Curt Young Has Plenty to Work With
Former Oakland A’s pitching coach Curt Young (left) inherits a Boston staff that should be much better next season regardless of what he does.
New Red Sox pitching coach Curt Young will have plenty of tools at his disposal, and despite the fact he’s not lauded for his work, his track record speaks for itself.
Hired to replace John Farrell, who has taken over as the manager in Toronto, Young doesn’t get talked about in the same light as, say, Dave Duncan or Leo Mazzone, but just look at what he’s done in Oakland since landing the pitching coach job in 2004. The A’s composite ERA over that stretch is 4.03 with a .257 BAA – both figures the best in the AL.
Last season, Young helped a very young rotation put together a remarkable 3.47 ERA – lowest in the AL since 1990 – despite the fact that expected ace Brett Anderson missed a good chunk of the season.
Okay, so Young knows how to work with youngsters. That’s great, but how will he fare with a veteran staff in Boston?
Not to worry, for Young has experience dealing with talented, big ego aces as well. Remember that went he first took over in Oakland, his staff included Tim Hudson, Barry Zito, Mark Mulder, Rich Harden and Mark Redman – a damn good staff with a mix of vets and youngsters.
In moving to the Red Sox, Young inherits an enviable rotation, three members of which will almost assuredly be better than they were in 2010 regardless of what he does (Josh Beckett, John Lackey and Daisuke Matsuzaka). Jon Lester and Clay Buchholz should continue to build on the progress they made last season, and let’s not forget that Junichi Tazawa – one of the team’s top prospects – will be returning after undergoing Tommy John surgery prior to the 2010 campaign.
Felix Doubront showed potential last season, and his long-term future is probably as a starter, but most believe he’ll be used as trade bait this season now that his main supporter – Farrell – has moved on. However, GM Theo Epstein insists that the team has no plans to move Doubront.
Finally, Young has a new toy to play with as Boston just acquired lefty Andrew Miller, once labelled as a can’t miss prospect, but one that’s done exactly that. However, he’s just 25 and if Young can turn Miller around to the point where he’s merely a useful reliever, that would have to be considered a coup.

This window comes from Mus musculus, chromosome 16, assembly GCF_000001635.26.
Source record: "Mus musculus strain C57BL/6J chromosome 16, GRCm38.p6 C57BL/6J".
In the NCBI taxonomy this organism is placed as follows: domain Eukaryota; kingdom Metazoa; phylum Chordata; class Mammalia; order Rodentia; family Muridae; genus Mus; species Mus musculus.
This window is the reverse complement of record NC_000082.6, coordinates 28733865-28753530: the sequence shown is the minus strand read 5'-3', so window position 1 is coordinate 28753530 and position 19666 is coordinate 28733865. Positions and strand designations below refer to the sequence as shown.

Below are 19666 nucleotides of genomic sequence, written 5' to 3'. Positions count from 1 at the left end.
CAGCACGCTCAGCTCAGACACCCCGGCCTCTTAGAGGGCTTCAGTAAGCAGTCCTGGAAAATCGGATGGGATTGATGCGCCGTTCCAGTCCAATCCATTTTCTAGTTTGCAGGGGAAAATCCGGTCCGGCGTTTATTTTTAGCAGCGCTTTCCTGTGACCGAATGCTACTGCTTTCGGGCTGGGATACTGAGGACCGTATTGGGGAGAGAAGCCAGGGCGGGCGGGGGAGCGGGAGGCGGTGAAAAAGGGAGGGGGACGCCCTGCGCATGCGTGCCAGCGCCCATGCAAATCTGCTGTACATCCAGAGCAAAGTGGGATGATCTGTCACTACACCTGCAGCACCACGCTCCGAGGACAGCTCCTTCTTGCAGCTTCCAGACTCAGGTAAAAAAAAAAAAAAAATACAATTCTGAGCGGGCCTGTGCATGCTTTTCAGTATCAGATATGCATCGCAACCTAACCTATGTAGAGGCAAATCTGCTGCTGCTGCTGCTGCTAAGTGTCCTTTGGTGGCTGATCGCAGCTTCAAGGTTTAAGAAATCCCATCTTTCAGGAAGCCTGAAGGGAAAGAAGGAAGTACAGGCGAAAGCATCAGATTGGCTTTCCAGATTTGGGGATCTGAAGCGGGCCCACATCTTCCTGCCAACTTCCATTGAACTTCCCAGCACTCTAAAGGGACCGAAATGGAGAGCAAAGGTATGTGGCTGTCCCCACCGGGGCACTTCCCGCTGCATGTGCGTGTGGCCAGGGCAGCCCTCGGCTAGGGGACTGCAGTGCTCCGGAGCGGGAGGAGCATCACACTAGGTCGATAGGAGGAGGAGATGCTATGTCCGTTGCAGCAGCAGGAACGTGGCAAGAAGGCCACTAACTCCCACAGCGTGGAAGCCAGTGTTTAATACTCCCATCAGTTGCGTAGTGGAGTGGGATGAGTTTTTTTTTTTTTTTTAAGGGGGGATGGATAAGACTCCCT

One interesting tidbit about Young’s hiring is that he says he’s going to talk to Farrell about the staff, something manager Terry Francona says is true, even though it seems off the wall considering Farrell is now employed by one of Boston’s main competitors.
“Johnny actually offered the other night that when things slow down that he would be happy to talk to Curt,” Francona said. Um, okay. I wonder how the Blue Jay organization feels about its new field boss helping out an AL East competitor. It’s like leaving your job as the marketing manager for McDonalds to join Burger King and then telling Burger King that you’ll be helping the person at McDonalds that has your old job. Why would any employer have a problem with that?
Other Red Sox Notes
There were positive health reports about four key members of the 2010 Red Sox walking wounded corps: Dustin Pedroia (foot) will begin running in about two weeks; Kevin Youkilis (thumb) is okay now, and should be able to follow his usual off-season training regimen; Jacoby Ellsbury (ribs) is working out now and is showing no ill effects; and Mike Cameron (abdominal muscle) is improving, and the medical staff will check him out next week, so we should have a clearer idea of how he’s faring shortly.
The Red Sox plan to aggressively pursue their two key free agents, catcher Victor Martinez and Silver Slugger third baseman Adrian Beltre, although if Beltre leaves, Boston plans to shift Youkilis back over from first base to third base. And the fact they’ve already had this conversation with Youk suggests the BoSox don’t like their chances of re-signing Beltre.